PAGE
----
The Magic Wand of Psychological Research
The vital importance of random assignment to experimental conditions.
Posted Sep 11, 2019
I’ve been doing research in the behavioral sciences going back to my Research Methods class at the University of Connecticut in Spring 1990. If you’re counting, that’s like a zillion years ago. I have come to absolutely love behavioral science research and literally could do this stuff all day long.
I’m currently teaching an advanced research class related to the topic of positive evolutionary psychology (which relates to my new book on the topic, co-authored with Nicole Wedberg). The students and I are developing research projects to test questions related to positive evolutionary psychology, which seeks to use the power of evolutionary psychology to inform the positive aspects of the human experience.
So far, it is a ton of fun. Earlier this week, the issue of random assignment to experimental conditions came up. I referred to this process as the “magic wand of research psychology.” The powerful nature of random assignment to experimental conditions is one of those ideas that many people often don’t fully get or appreciate, even after receiving a solid education in psychology.
This post is designed to simply and clearly explain what random assignment is all about.
The Problem of Confounding Variables
Suppose that you are an educational psychologist working for a school district somewhere in the U.S. and you are part of a team asked to design and implement a study to explore whether a new reading program pushed by some academic publisher leads to increases in reading comprehension among 6th graders in your district.
Your general plan is to compare this new reading program with the existing program—which is, by the reports of many teachers, simply not that great. Good news: The district just told you that you have been assigned a paid intern, Ashley, who is a bright undergraduate psychology student at a local university. She is being paid to help you with this project.
So far, so good.
You sit down with Ashley and explain the point of the research and the task at hand. You ask her to develop a detailed proposal and bring it back to your office tomorrow. Dutifully, she complies.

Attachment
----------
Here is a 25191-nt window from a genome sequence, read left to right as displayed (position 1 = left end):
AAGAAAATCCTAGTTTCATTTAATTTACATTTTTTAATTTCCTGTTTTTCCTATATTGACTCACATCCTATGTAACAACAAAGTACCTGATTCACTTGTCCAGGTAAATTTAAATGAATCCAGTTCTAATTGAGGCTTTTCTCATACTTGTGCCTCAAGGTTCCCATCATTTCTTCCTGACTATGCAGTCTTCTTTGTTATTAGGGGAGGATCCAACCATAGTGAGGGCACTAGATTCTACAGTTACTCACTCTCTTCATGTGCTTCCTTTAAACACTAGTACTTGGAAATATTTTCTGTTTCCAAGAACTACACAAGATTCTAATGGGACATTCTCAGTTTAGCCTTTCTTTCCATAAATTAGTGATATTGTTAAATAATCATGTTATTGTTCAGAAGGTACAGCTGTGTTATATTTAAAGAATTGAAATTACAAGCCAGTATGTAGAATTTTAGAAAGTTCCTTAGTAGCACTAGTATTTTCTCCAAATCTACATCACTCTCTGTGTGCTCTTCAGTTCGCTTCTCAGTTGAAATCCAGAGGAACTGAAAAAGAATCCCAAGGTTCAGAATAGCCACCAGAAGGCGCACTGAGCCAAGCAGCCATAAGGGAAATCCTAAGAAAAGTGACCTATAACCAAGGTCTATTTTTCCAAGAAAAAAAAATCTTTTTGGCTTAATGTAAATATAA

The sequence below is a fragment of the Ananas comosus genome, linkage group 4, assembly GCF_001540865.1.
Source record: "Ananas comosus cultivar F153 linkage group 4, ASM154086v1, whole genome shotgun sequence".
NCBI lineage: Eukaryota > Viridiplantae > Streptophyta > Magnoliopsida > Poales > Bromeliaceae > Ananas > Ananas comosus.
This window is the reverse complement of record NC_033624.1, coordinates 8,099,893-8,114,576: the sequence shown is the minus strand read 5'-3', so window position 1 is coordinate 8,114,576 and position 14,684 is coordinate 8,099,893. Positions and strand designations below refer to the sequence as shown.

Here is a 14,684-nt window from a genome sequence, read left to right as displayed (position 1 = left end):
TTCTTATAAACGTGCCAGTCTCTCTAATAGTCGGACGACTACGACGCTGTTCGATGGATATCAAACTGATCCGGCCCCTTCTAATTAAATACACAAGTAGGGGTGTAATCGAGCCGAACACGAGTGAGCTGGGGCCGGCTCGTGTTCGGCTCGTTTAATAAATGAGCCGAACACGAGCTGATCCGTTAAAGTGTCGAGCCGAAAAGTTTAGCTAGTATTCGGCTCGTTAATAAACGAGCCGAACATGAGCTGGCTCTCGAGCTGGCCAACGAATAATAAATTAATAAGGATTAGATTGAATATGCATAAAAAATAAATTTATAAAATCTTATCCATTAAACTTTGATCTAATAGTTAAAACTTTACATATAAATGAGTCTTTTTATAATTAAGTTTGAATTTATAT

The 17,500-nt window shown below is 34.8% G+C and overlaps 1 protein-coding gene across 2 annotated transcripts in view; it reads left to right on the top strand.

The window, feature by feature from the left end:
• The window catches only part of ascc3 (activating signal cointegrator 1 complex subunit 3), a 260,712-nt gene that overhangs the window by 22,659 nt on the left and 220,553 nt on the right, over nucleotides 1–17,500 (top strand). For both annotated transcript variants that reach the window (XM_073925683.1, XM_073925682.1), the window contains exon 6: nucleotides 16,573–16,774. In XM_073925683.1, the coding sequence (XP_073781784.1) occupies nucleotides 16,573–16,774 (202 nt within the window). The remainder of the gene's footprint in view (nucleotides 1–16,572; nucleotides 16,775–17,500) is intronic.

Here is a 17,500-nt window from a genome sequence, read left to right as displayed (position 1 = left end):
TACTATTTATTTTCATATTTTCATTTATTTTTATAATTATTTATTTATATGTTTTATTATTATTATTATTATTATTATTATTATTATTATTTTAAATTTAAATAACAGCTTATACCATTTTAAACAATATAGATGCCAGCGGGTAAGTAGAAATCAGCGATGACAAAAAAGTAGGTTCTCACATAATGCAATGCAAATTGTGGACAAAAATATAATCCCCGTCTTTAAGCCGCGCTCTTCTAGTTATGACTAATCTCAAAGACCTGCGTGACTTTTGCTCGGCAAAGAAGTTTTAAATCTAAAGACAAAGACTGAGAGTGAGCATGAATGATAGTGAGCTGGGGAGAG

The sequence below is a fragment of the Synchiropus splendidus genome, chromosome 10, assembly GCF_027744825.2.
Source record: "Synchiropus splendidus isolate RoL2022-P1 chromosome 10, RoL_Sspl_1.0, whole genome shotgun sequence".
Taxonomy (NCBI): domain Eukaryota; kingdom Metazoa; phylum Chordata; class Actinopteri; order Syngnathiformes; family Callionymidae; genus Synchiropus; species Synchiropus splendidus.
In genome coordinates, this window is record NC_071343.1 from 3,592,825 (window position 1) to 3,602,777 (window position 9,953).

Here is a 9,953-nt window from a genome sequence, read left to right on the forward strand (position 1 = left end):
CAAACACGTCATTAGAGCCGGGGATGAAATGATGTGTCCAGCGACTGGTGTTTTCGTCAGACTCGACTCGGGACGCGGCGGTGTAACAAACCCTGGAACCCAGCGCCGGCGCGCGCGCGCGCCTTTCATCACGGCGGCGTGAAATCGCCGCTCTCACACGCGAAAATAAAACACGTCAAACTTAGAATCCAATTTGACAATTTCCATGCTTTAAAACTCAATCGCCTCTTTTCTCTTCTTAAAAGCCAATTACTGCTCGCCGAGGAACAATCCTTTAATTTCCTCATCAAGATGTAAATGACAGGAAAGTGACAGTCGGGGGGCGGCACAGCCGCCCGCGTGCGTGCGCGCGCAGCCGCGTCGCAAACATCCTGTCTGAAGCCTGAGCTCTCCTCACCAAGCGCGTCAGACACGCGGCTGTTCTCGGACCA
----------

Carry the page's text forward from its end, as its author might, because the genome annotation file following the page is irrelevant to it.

Her research design has two groups. The first includes 50 sixth-graders who will receive the standard (already-in-place) reading program. The second group includes 50 sixth-graders who will receive the new “experimental” program.
You look things over and then ask Ashley this: “How are you going to determine which students are in which conditions?”
Ashley clearly hadn’t quite thought about that before. Hmm. She thinks for a minute. Then she suggests this: How about if we put all of the girls in the study into the experimental group and all of the boys into the standard group?
Stop right there.
There’s a problem. And the problem is this: Suppose that you go with Ashley’s idea and run that study. And then you come to find that the participants in the experimental group, who get the new reading program, score higher than do participants in the other group in terms of reading comprehension.
Given your research design, I’m going to venture that there are two competing explanations for such a finding:
- A. Possibly, the new reading program is just the best. After all, in your study, participants who used it did significantly better in reading comprehension than did the participants who used the old, standard program. But there is another possible explanation. . .
- B. According to the results of years of research (see Reilly, Neuman, & Andrews, 2018), girls generally (on average) outperform boys on measures of verbal ability, including reading comprehension. Thus, given the methodological design, it is perfectly possible that the only reason that participants in the experimental condition outperformed participants in the standard condition is that the experimental condition included participants who were all girls. Perhaps the relatively high performance of participants in the experimental condition had nothing to do with the details of the new reading program at all.